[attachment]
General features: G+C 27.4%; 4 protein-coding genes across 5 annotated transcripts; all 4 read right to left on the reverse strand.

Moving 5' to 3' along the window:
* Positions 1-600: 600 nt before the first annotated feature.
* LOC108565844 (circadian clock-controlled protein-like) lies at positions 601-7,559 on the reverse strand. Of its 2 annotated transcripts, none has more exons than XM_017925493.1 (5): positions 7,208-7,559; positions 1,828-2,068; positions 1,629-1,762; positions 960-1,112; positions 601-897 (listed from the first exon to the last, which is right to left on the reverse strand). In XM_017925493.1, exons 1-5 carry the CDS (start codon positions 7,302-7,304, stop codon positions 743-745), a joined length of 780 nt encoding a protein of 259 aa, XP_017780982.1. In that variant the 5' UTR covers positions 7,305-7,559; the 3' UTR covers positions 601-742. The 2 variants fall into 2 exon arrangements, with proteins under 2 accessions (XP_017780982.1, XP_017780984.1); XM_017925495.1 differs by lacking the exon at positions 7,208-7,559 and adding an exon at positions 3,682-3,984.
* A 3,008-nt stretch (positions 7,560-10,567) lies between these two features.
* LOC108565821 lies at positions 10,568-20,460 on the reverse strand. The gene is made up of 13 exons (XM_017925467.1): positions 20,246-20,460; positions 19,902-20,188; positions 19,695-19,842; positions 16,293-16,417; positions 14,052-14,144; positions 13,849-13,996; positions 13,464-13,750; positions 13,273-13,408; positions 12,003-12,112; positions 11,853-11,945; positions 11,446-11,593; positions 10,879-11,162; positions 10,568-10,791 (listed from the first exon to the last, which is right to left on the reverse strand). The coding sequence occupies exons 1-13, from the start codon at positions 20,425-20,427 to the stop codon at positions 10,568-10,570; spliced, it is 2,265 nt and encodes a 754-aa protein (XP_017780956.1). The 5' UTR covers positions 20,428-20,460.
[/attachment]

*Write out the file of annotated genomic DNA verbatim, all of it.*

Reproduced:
General features: G+C 27.4%; 4 protein-coding genes across 5 annotated transcripts; all 4 read right to left on the reverse strand.

Moving 5' to 3' along the window:
* Positions 1-600: 600 nt before the first annotated feature.
* LOC108565844 (circadian clock-controlled protein-like) lies at positions 601-7,559 on the reverse strand. Of its 2 annotated transcripts, none has more exons than XM_017925493.1 (5): positions 7,208-7,559; positions 1,828-2,068; positions 1,629-1,762; positions 960-1,112; positions 601-897 (listed from the first exon to the last, which is right to left on the reverse strand). In XM_017925493.1, exons 1-5 carry the CDS (start codon positions 7,302-7,304, stop codon positions 743-745), a joined length of 780 nt encoding a protein of 259 aa, XP_017780982.1. In that variant the 5' UTR covers positions 7,305-7,559; the 3' UTR covers positions 601-742. The 2 variants fall into 2 exon arrangements, with proteins under 2 accessions (XP_017780982.1, XP_017780984.1); XM_017925495.1 differs by lacking the exon at positions 7,208-7,559 and adding an exon at positions 3,682-3,984.
* A 3,008-nt stretch (positions 7,560-10,567) lies between these two features.
* LOC108565821 lies at positions 10,568-20,460 on the reverse strand. The gene is made up of 13 exons (XM_017925467.1): positions 20,246-20,460; positions 19,902-20,188; positions 19,695-19,842; positions 16,293-16,417; positions 14,052-14,144; positions 13,849-13,996; positions 13,464-13,750; positions 13,273-13,408; positions 12,003-12,112; positions 11,853-11,945; positions 11,446-11,593; positions 10,879-11,162; positions 10,568-10,791 (listed from the first exon to the last, which is right to left on the reverse strand). The coding sequence occupies exons 1-13, from the start codon at positions 20,425-20,427 to the stop codon at positions 10,568-10,570; spliced, it is 2,265 nt and encodes a 754-aa protein (XP_017780956.1). The 5' UTR covers positions 20,428-20,460.